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Koho seeks bank license, challenging and disrupting with healthy rivalry.

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TLDR:

  • Toronto-based challenger bank Koho Financial is pursuing a Schedule 1 banking license to bring more competition to the Canadian banking industry.
  • Koho aims to gain control of its own infrastructure and build better deposit and lending products by securing a banking license.
  • The company has entered the second phase of the licensing process and has added ex-Tangerine Bank CEO Peter Aceto to its leadership team to lead the banking division.
  • Koho already provides a range of bank-like offerings and has reached one million users and a $100 million CAD run rate.
  • If successful, a banking license would allow Koho to pay higher savings rates and lower borrowing costs.
  • Koho hopes its pursuit of a banking license will open up the Canadian banking market, which has been described as “deeply uncompetitive.”

In Pursuit of a Banking License

Toronto-based challenger bank Koho Financial has been working quietly with regulators for over two years to obtain a Schedule 1 banking license. The license would allow Koho to compete with Canada’s six largest banks and innovate at an infrastructure level. Koho’s founder and CEO, Daniel Eberhard, argues that the Canadian banking market has been “deeply uncompetitive” for a long time and gaining a banking license would open up new opportunities for the company.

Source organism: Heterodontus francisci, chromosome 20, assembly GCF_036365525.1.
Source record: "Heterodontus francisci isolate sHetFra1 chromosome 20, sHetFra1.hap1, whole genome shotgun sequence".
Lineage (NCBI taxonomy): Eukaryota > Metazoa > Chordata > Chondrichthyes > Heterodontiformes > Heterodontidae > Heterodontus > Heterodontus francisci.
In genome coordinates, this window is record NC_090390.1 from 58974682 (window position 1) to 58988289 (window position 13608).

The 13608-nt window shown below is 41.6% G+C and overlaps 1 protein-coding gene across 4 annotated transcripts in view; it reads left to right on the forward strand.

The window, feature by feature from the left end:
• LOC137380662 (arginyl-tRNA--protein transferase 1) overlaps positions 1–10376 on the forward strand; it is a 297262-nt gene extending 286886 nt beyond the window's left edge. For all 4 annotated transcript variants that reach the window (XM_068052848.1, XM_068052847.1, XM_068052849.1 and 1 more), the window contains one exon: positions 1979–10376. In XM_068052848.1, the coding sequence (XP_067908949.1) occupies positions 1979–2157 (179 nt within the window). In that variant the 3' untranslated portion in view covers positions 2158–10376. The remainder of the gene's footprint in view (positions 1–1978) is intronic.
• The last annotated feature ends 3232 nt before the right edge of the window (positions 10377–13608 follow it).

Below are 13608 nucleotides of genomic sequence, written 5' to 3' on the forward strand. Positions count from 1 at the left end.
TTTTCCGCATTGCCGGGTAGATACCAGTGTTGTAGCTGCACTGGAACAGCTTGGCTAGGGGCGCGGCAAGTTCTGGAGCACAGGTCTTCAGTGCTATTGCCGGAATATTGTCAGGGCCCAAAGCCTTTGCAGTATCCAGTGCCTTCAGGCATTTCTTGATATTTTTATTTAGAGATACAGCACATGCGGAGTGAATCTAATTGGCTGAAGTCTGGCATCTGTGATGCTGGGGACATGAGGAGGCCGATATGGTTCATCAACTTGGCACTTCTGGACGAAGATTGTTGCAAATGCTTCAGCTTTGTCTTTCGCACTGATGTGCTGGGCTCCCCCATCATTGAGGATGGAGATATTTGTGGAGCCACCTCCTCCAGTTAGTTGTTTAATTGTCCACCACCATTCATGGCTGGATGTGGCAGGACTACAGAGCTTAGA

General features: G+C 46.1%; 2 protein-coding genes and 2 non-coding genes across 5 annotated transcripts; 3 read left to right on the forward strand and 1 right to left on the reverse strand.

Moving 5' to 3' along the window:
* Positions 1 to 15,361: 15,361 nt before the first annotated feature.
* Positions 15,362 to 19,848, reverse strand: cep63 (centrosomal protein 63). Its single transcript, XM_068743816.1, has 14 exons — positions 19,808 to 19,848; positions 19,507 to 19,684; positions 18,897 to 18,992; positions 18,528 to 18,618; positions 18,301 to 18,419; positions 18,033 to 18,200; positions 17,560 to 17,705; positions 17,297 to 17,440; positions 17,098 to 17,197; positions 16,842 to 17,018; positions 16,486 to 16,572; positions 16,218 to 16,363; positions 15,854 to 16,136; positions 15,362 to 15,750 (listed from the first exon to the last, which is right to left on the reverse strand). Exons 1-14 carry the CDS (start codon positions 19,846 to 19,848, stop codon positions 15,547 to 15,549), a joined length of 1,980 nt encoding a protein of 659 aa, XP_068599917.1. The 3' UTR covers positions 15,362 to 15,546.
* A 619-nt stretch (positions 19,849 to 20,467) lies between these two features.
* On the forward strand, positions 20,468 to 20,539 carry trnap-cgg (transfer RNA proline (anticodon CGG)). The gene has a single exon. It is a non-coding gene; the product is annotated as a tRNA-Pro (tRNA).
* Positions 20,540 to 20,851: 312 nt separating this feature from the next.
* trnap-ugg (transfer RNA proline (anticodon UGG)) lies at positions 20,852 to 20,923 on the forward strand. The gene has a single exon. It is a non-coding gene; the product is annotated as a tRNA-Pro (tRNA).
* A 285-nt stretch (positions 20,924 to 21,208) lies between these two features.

The Three-Stage Process

Koho is currently in the second phase of the three-stage process to obtain a Canadian banking license. The process requires final approval from the Office of the Superintendent of Financial Institutions and the Minister of Finance. To aid its efforts, Koho has brought on ex-Tangerine Bank CEO Peter Aceto to lead its banking division once it is fully established and regulated. Aceto led Tangerine Bank through its early formation and acquisition by Scotiabank.

The Benefits of a Banking License

Koho already provides a variety of bank-like products and services, but a banking license would remove limitations associated with third-party partnerships. Eberhard believes that a banking license would open up new revenue streams for Koho and allow the company to pay higher savings rates and lower borrowing costs for its users. Koho’s pursuit of a banking license signals its desire to be a vocal proponent for a more competitive banking market in Canada.

Next Steps

Securing a banking license is a long and difficult process that could still take Koho another two years or more. The company acknowledges that there is no guarantee of success and that it could choose to walk away from the process if it proves detrimental to its business. However, Eberhard is optimistic about the potential impact of a banking license and believes that it would allow Koho to control its own destiny and shape the future of the Canadian banking industry.

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